Received: 7 October 2018 / Revised: 27 October 2018 / Accepted: 2 November 2018 / Published: 5 November 2018
Cited by 1 | PDF Full-text (4368 KB) | HTML Full-text | XML Full-text
Abstract
The misallocation of production factors, with structural misallocation as an important aspect, is a key instigator of low total factor productivity (TFP) growth rate in China, but one important question is which structural misallocation of what factor is more serious in China. Using [...] Read more.
The misallocation of production factors, with structural misallocation as an important aspect, is a key instigator of low total factor productivity (TFP) growth rate in China, but one important question is which structural misallocation of what factor is more serious in China. Using China’s manufacturing industrial enterprise data from 1998 to 2013, we calculated and compared the factors misallocation degree among industries, ownerships and regions. The results indicated that, the misallocation among industries was most serious, which led to a TFP loss of 8.12% annually. The misallocation among ownerships ranked second, which led to a TFP loss of 5.49%. The least degree of the misallocation recorded among provinces led to TFP loss of 3.05%. By using the relative severity index, the rank is the same. As to the capital, the misallocation among ownerships was most serious, which led to TFP loss of 4.62%. But as to the labor, the misallocation among industries was most serious, which led to TFP loss of 4.58%. Moreover, the misallocation among ownerships alleviated rapidly from 1998 to 2007, while alleviated slower among industries and regions. However, from 2008 to 2013, all three types of structural misallocation have become worse, especially in labor. These conclusions are important to identify the focus of structural reform in China. Full article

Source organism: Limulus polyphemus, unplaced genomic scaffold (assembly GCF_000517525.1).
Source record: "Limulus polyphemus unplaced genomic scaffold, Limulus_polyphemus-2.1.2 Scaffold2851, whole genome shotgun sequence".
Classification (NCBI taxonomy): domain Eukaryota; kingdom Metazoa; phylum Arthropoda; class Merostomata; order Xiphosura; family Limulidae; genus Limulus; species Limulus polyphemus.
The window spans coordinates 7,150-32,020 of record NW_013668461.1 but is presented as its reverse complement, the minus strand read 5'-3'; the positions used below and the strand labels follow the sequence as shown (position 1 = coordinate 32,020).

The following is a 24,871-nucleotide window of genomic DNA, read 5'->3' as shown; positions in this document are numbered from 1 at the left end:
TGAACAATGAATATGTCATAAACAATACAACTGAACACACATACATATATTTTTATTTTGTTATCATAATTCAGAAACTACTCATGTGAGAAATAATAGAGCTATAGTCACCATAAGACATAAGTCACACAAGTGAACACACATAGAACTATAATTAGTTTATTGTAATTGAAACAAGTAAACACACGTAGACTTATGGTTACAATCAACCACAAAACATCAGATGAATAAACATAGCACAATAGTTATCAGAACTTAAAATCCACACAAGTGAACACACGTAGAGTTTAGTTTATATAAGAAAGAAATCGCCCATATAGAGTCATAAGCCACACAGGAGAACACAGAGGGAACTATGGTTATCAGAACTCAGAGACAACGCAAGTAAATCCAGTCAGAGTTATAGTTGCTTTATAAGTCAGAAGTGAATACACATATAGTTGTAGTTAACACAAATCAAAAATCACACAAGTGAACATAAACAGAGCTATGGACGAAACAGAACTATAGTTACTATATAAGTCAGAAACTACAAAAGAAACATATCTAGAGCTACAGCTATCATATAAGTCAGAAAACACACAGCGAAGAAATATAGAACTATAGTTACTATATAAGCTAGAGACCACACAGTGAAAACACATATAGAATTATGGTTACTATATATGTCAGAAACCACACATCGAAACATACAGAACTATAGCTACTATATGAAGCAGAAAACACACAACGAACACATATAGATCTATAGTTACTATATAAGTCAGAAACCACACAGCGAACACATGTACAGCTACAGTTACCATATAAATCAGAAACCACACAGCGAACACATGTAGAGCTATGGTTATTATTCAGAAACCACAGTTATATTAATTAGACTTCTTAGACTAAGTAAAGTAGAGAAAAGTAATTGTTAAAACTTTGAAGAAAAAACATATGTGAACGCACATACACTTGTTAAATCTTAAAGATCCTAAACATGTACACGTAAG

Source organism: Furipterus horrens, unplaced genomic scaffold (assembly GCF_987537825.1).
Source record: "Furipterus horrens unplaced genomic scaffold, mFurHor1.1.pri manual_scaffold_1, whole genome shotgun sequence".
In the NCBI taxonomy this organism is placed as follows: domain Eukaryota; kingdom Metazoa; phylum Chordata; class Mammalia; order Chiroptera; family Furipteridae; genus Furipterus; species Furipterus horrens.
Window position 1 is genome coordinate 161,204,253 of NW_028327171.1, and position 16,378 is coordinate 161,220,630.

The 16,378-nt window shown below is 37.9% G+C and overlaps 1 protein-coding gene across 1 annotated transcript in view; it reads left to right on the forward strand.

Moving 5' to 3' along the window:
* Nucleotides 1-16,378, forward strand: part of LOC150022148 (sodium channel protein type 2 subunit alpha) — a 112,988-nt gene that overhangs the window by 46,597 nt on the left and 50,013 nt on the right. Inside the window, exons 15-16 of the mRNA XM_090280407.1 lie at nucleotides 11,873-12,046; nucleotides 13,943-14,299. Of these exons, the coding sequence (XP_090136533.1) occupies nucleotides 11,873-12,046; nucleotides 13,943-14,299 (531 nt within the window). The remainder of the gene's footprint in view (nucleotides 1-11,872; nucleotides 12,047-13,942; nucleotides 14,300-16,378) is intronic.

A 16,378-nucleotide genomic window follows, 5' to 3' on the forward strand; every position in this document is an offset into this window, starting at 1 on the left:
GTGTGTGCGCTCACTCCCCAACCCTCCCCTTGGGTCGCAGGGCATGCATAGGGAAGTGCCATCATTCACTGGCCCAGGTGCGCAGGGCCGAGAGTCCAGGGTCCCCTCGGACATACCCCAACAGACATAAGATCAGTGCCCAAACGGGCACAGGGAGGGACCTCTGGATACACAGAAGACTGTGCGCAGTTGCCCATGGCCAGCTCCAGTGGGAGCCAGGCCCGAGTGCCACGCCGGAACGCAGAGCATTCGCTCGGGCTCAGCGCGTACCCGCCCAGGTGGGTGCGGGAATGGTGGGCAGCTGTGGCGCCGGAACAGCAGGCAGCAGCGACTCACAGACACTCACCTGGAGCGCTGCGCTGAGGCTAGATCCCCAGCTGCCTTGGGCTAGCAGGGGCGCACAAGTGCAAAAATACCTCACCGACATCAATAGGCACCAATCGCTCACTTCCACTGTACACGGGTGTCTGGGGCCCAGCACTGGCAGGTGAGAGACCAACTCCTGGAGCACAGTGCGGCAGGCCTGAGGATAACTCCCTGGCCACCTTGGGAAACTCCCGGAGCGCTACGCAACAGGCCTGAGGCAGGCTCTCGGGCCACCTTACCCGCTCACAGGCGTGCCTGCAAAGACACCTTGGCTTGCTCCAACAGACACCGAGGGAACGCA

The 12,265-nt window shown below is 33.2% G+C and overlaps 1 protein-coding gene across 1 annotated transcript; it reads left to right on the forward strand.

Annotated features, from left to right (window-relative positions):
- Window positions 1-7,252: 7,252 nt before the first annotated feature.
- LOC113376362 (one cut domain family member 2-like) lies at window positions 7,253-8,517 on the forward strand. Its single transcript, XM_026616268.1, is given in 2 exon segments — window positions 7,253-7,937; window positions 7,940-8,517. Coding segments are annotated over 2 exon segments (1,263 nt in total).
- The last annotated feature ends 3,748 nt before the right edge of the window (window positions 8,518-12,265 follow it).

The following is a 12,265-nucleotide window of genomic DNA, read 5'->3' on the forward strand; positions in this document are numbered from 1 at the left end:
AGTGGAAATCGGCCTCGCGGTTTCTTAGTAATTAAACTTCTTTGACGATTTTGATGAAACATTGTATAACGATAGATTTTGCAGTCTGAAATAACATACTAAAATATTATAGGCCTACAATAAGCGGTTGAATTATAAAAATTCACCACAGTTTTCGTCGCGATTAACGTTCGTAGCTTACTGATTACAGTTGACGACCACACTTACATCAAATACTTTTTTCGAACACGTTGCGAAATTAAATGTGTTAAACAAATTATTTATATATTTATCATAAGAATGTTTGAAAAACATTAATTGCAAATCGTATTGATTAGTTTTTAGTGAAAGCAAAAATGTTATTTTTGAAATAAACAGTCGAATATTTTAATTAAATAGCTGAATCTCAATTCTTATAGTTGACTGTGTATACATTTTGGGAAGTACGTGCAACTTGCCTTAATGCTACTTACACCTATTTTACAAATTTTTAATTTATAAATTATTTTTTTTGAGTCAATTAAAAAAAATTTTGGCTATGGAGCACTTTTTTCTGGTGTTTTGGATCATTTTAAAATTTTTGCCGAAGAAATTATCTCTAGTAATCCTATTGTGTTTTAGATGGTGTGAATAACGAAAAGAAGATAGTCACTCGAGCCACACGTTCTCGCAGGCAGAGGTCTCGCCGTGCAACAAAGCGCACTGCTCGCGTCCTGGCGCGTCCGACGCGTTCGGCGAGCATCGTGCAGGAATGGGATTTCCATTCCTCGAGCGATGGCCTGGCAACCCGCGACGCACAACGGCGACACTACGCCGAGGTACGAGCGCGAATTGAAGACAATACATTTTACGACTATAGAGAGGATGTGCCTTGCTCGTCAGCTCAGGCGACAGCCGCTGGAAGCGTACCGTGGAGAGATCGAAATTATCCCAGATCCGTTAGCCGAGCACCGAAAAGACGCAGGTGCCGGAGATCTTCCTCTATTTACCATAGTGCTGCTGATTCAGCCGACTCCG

(This article belongs to the Special Issue Sustainability in Asian Emerging Markets)
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Open AccessArticle
Role of Domestic Financial Reforms and Internationalization of Non-Financial Transnational Firms: Evidence from the Chinese Market
Sustainability 2018, 10(11), 3847; https://doi.org/10.3390/su10113847
Received: 7 September 2018 / Revised: 21 October 2018 / Accepted: 22 October 2018 / Published: 24 October 2018
Cited by 1 | PDF Full-text (584 KB) | HTML Full-text | XML Full-text
Abstract
The successful internationalization process of Chinese firms which enhances the sustainability of the Chinese economy receives massive research attention. Studies emphasize that firm’s motives and institutional voids play a pivotal role in getting benefits from the internationalization process, but the factors that initiated [...] Read more.
The successful internationalization process of Chinese firms which enhances the sustainability of the Chinese economy receives massive research attention. Studies emphasize that firm’s motives and institutional voids play a pivotal role in getting benefits from the internationalization process, but the factors that initiated this process have been overlooked. The objective of this study is to explore the impact of those institutional factors which initiated the internationalization process. This study reveals that institutional factors of cross listing and increased financial availability induced the internationalization process of Chinese firms. Using the financial data of non-financial firms for the period of 2005–2015, we demonstrate that the domestic financial reforms initiated the internationalization process that helps Chinese economies to achieve sustainable economic development. The study also finds that state-ownership helped firms to gain more from increased financial availability than the stand-alone firms. The study concludes that the open business environment helped firms to survive and sustain the international pressure successfully and maintain their sustainable performance. Full article
(This article belongs to the Special Issue Sustainability in Asian Emerging Markets)
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Open AccessArticle
Do CSR Activities Increase Firm Value? Evidence from the Korean Market
Sustainability 2018, 10(9), 3164; https://doi.org/10.3390/su10093164